While many environmental studies consider socio-demographic factors tied to health disparities like race, income, education, and other sociodemographic factors, there is a recent shift toward evaluating NDD factors in collecting data. Yet, solely looking at individual race and ethnicity might not capture the full extent of structural racism. According to the authors, looking at area-based indicators of structural racism, such as unemployment rates, rental percentages, segregation metrics, and police activity frequency, could improve our understanding of racial disparities.

The authors of the study consider the complex paradigms and racist structures underlying the toxic disparities. They note that greater diversity in research teams and collaboration with community members with firsthand experience is vital. The authors stress the importance of stakeholder engagement in interventions and addressing the structural barriers contributing to environmental health disparities. The Equal Protection Clause of the 14th Amendment is cited as a potential tool to protect children from hazardous exposures and reduce community exposure through regulation and public health practices.

The review aligns with a history of awareness of the disproportionate exposure to neurotoxic chemicals experienced by children of color and those from low-income families. Ultimately, this research aims to reduce the burden of hazardous exposures on children’s health and promote more equitable protection against neurotoxic chemicals.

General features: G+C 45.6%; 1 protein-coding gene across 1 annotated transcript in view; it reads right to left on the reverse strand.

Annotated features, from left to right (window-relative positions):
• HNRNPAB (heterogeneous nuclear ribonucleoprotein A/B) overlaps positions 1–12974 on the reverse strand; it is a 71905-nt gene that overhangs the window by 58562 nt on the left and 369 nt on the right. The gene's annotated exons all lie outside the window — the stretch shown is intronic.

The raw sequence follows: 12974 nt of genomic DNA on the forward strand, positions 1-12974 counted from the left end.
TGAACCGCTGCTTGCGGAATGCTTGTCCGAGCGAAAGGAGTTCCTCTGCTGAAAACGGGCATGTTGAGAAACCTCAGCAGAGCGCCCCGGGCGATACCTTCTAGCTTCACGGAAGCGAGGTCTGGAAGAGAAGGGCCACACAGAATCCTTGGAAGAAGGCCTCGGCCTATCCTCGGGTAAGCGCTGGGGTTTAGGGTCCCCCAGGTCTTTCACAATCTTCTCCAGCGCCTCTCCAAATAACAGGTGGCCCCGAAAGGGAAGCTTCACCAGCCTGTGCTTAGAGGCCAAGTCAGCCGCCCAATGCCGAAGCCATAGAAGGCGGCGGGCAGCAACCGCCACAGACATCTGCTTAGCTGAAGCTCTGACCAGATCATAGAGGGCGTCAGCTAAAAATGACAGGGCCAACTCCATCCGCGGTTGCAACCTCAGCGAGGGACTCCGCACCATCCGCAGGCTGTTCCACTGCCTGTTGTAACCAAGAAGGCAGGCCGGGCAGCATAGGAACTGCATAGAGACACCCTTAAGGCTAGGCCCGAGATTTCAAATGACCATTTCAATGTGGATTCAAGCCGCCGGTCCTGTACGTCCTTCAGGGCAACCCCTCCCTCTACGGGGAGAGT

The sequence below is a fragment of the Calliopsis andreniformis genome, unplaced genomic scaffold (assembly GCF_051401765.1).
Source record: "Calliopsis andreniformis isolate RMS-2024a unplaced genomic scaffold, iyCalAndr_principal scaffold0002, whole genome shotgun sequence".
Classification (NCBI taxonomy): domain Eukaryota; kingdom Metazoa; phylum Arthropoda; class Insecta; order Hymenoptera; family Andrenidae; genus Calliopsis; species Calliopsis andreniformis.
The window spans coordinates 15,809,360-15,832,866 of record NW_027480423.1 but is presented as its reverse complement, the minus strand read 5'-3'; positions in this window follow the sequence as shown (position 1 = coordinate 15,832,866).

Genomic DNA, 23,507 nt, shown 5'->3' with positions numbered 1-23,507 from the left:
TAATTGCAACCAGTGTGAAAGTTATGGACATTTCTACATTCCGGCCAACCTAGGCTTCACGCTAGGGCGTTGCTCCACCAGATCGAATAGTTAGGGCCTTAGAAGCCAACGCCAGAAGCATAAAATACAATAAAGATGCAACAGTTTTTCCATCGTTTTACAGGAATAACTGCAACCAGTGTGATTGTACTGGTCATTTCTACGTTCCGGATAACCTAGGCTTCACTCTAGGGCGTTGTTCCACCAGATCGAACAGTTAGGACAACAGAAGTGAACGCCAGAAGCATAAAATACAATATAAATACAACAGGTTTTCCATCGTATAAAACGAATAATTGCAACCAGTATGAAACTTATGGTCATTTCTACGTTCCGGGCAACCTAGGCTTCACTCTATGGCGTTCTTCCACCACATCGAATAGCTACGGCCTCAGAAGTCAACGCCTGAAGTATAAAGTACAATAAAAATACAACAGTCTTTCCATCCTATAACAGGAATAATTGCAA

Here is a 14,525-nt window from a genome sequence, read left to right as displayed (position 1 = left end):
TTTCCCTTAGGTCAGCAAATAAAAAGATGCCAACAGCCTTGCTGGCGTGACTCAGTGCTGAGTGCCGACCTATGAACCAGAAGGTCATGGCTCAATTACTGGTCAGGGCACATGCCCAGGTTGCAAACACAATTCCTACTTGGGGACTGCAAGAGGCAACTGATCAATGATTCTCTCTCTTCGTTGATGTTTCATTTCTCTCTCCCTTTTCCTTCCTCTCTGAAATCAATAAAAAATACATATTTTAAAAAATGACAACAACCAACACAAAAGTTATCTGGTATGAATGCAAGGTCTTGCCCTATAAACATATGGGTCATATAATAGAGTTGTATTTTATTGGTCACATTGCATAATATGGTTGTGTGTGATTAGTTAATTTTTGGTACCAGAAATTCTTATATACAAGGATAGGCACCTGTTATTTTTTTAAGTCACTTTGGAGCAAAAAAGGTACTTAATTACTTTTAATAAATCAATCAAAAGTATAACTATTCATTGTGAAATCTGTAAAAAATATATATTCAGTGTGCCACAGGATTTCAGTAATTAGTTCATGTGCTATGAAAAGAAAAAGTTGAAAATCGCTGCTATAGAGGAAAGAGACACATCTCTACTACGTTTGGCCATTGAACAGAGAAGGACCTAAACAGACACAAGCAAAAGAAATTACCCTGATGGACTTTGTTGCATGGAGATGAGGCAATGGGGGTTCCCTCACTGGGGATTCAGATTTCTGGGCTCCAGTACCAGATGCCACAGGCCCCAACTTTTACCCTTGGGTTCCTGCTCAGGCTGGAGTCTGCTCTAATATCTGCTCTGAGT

You can make a change by eliminating neurotoxic pesticides on your property and working toward the passage of organic land care policies in your community. To get started, see Beyond Pesticides’ Tools for Change webpage. Beyond Pesticides will continue to monitor progress on inequities related to pesticides, agriculture, farmworker well-being, and the health of BIPOC communities in the U.S. For current reporting on matters related to environmental justice, see Beyond Pesticides’ Daily News Blog EJ archives.

All unattributed positions and opinions in this piece are those of Beyond Pesticides.

Source: Disparities in Toxic Chemical Exposures and Associated Neurodevelopmental Outcomes: A Scoping Review and Systematic Evidence Map of the Epidemiological Literature, Sweeping UMD Review Finds Deep Disparities in Childhood Exposure to Neurotoxins

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2 Responses to “Neurodevelopmental Disorders Studied as an Environmental Justice Concern”

  1. 1
    Adult attention deficit hyperactivity disorder Says:

    Beyond lifestyle and behavior-related influences, there might be an underlying neurobiological connection between ADHD and dementia. Beeri suggests that the neurobiology of ADHD could compromise brain and cognitive reserve, increasing the susceptibility to dementia in old age.

  2. 2
    Susan Foley Says:

    It’s a “no-brainer” that toxic chemicals can affect the body, human and non-human.